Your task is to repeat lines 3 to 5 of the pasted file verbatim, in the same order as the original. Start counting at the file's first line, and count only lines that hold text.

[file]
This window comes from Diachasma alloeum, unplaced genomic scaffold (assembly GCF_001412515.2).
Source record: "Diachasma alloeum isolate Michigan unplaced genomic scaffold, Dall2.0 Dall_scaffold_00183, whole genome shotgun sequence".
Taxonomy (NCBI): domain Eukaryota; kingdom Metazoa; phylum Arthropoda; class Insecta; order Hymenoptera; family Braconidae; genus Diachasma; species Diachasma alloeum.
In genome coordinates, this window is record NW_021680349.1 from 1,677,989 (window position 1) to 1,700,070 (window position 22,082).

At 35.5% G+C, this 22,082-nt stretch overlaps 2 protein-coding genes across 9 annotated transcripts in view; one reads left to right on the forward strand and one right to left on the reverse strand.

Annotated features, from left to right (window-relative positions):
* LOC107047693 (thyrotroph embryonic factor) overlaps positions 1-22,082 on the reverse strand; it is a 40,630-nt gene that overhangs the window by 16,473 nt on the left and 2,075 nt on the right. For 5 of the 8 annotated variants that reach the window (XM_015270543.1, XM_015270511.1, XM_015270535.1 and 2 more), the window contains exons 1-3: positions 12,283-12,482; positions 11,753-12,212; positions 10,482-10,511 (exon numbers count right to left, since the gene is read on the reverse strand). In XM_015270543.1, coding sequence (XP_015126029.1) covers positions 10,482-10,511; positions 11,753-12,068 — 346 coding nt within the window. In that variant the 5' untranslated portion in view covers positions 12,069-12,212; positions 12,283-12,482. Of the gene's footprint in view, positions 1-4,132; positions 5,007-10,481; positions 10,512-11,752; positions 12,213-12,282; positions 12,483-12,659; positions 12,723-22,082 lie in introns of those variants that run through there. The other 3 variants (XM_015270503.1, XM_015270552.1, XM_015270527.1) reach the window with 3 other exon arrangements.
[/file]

Taxonomy (NCBI): domain Eukaryota; kingdom Metazoa; phylum Arthropoda; class Insecta; order Hymenoptera; family Braconidae; genus Diachasma; species Diachasma alloeum.
In genome coordinates, this window is record NW_021680349.1 from 1,677,989 (window position 1) to 1,700,070 (window position 22,082).

At 35.5% G+C, this 22,082-nt stretch overlaps 2 protein-coding genes across 9 annotated transcripts in view; one reads left to right on the forward strand and one right to left on the reverse strand.